In Mr.X v. Hospital Z, (1998) 8 SCC 296 the Supreme Court of India concluded that right of privacy is not absolute.
The Court also said that a person infected of STD have no right to marry. The Facts of the case as follows:
Mr. X, the appellant, after obtained the Degree of MBBS in 1987 from Jawaharlal Institute of Post Graduate Medical Education and Research Chandigarh completed his internship and junior residence at the same college. In June, 1990 he joined the Nagaland State Medical and Health Service as Assistant Surgeon Grade "I. Thereafter, the appellant joined the MD Pharmacology Course though he continued in the Nagaland State Service on the condition that he would resume his duties after completing the MD Course. In September, 1991 the appellant jointed the further course of Diploma in Opthamalogy which he completed in April, 1993. In August, 1993 he resumed his duties in the Nagaland State Health service as Assistant Surgeon Grade" I.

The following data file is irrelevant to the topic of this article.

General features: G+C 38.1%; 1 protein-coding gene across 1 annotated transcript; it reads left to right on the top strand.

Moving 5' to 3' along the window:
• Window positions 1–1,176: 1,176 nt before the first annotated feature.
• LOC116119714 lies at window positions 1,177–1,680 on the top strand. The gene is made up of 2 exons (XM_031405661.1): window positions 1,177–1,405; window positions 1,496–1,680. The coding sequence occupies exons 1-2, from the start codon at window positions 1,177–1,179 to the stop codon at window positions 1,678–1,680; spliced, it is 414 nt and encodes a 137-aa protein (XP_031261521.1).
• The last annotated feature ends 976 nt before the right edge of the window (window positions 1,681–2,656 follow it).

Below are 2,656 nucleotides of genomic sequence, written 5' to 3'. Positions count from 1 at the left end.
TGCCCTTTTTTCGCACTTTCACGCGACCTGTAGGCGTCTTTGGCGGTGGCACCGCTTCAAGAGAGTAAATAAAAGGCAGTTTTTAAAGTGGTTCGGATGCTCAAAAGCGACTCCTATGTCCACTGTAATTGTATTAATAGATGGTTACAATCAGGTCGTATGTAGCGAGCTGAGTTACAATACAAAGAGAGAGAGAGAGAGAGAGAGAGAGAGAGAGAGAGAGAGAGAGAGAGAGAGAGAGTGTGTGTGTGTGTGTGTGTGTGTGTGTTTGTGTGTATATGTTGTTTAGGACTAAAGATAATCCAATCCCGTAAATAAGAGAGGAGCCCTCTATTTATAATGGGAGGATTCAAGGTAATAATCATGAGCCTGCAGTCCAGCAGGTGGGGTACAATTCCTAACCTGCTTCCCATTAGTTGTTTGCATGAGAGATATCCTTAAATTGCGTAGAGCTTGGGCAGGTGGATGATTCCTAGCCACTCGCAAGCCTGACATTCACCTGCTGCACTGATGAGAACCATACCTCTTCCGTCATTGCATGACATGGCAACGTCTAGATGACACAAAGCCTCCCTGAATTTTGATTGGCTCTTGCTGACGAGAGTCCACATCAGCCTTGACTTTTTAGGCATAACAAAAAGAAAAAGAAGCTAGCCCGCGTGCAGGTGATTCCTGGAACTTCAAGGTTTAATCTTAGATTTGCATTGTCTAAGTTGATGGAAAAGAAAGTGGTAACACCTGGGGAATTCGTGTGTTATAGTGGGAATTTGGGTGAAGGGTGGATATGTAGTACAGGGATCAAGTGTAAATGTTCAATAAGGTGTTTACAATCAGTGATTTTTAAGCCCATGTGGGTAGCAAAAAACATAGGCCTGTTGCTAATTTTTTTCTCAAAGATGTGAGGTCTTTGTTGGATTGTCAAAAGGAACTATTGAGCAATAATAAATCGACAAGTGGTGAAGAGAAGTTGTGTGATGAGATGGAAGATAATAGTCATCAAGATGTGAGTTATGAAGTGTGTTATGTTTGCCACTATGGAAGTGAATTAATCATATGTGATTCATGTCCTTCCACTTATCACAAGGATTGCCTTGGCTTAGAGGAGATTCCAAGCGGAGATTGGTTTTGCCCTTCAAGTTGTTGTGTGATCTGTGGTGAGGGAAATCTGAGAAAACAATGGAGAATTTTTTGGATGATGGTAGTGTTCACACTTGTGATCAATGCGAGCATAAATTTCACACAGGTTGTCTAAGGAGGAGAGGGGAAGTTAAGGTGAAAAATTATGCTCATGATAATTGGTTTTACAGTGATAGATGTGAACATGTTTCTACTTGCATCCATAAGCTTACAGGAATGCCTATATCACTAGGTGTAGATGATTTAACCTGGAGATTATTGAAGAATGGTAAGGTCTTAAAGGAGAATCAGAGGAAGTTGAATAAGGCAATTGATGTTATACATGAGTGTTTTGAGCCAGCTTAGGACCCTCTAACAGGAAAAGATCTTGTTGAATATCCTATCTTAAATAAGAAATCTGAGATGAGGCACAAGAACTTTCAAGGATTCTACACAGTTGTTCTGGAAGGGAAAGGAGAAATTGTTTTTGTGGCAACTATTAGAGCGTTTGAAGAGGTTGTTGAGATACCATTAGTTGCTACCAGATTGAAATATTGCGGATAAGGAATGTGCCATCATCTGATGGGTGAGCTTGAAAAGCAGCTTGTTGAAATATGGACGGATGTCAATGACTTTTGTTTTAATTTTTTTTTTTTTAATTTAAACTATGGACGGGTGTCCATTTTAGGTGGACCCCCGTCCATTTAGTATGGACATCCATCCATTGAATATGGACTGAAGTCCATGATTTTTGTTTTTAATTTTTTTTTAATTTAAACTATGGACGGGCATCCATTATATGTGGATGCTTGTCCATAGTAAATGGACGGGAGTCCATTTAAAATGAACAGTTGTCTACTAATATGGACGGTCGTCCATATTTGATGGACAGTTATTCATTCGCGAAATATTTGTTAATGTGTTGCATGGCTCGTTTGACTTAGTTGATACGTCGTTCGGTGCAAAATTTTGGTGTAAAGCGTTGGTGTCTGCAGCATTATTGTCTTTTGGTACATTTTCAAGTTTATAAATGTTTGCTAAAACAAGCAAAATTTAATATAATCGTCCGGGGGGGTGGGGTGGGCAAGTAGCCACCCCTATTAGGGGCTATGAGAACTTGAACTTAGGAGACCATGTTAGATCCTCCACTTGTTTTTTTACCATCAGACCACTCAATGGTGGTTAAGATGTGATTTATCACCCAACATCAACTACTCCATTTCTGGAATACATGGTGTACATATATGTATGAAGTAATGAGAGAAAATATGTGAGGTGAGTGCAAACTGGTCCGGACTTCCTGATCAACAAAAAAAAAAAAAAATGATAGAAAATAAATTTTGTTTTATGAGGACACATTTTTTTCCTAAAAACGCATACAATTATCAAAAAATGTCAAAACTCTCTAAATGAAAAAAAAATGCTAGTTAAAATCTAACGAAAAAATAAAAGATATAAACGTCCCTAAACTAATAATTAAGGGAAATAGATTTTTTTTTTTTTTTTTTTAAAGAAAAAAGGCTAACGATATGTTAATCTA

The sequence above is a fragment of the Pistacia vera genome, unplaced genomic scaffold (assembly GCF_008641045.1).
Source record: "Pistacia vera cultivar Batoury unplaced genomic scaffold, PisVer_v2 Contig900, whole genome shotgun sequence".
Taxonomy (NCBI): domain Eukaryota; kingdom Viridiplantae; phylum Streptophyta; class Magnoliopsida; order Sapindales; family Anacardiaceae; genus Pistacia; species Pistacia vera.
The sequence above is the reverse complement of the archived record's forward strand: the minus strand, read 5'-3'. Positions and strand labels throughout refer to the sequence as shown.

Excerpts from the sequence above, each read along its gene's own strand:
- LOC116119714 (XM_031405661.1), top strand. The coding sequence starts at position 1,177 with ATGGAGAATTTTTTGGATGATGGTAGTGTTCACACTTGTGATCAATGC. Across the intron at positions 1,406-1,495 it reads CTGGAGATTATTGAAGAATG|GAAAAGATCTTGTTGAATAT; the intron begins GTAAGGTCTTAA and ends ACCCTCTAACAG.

One who was ailing from a disease which was provisionally diagnosed as Aortic Anuerism was advised to go to the ?Z? Hospital at Madras and the appellant was directed by the Government of Nagaland to accompany the said patient to Madras for treatment. For the treatment of the above disease, he was posted for surgery on May 31, 1995 which, however, was cancelled due to shortage of blood. On June 1, 1995 the appellant and the driver were asked to donate blood for the latter. Their blood samples were taken and the result showed that the appellant's blood group was A(+ve). On the next date, namely, on June 2, 1995, he was operated for Aortic Anuerism and remained in the Hospital till 10th June 1995 when he was discharged.